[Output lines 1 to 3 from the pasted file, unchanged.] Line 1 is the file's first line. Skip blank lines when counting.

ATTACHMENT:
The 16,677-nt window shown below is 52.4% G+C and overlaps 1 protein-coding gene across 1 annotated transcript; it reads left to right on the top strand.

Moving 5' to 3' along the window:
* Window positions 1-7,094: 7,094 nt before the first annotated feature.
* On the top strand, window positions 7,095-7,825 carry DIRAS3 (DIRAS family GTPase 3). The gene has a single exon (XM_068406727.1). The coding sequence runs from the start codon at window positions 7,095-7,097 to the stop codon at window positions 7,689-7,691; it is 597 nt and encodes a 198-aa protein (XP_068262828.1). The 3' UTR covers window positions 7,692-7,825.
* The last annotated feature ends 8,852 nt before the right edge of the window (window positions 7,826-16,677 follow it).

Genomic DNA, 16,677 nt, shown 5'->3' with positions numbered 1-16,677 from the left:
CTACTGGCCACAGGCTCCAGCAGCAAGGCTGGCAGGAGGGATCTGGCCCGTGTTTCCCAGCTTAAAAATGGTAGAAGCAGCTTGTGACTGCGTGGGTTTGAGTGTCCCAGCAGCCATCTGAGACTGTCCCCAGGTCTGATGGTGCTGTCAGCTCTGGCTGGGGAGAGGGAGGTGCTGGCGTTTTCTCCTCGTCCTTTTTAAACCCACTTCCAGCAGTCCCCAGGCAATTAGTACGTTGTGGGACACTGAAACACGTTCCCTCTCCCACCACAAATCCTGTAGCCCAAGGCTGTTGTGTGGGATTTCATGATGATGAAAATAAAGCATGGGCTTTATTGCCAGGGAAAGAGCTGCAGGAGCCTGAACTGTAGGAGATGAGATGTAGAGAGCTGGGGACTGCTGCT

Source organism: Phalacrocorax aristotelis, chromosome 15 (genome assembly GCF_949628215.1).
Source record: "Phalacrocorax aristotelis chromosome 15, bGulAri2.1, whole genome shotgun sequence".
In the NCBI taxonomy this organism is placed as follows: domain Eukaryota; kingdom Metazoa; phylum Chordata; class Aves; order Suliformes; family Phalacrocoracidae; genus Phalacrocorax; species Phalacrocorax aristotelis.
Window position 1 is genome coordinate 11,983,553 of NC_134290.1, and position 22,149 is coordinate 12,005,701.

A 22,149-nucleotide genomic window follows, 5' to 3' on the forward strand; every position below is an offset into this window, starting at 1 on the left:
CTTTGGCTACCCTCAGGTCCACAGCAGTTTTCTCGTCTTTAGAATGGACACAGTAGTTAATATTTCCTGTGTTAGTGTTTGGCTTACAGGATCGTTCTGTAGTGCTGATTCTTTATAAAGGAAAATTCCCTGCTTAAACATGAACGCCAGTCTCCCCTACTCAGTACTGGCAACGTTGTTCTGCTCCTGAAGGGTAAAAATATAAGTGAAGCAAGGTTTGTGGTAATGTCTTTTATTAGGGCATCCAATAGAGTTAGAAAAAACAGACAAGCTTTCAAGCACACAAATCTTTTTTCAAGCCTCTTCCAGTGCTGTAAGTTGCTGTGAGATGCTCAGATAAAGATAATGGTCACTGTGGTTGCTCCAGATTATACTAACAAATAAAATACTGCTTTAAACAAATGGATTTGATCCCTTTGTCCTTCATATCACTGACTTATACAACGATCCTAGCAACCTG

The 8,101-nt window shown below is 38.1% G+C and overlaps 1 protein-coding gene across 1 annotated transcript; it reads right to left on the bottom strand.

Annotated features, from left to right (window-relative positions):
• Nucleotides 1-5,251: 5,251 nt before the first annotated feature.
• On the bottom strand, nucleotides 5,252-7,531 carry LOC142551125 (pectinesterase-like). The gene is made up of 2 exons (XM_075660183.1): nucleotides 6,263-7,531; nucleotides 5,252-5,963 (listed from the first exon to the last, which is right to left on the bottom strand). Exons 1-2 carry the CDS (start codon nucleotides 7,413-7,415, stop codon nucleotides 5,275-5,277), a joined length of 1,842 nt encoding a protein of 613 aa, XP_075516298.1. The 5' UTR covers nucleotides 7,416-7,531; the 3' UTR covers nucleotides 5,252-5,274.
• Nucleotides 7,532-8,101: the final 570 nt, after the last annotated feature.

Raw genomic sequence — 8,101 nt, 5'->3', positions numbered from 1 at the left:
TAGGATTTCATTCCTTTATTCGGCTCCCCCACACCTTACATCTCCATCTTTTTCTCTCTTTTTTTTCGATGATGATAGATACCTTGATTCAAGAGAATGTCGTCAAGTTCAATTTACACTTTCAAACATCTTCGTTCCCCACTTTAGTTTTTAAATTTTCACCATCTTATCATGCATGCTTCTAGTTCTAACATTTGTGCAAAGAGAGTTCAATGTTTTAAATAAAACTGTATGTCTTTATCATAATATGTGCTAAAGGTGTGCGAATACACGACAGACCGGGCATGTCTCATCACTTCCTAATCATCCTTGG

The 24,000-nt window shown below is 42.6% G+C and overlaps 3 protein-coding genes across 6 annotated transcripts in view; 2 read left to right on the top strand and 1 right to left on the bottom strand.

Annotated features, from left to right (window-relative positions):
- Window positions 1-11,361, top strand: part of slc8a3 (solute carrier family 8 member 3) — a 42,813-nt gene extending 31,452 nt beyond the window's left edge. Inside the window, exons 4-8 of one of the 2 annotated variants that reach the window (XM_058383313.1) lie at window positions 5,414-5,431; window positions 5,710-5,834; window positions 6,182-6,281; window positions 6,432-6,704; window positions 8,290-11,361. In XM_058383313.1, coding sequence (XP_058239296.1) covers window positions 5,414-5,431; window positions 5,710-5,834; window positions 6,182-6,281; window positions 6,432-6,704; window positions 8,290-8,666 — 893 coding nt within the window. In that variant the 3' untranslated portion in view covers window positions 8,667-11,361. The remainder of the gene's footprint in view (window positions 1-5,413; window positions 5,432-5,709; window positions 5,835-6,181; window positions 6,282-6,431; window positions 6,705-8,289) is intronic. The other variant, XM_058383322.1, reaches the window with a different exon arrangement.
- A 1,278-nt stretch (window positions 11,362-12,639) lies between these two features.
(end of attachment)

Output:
The 16,677-nt window shown below is 52.4% G+C and overlaps 1 protein-coding gene across 1 annotated transcript; it reads left to right on the top strand.

Moving 5' to 3' along the window:
* Window positions 1-7,094: 7,094 nt before the first annotated feature.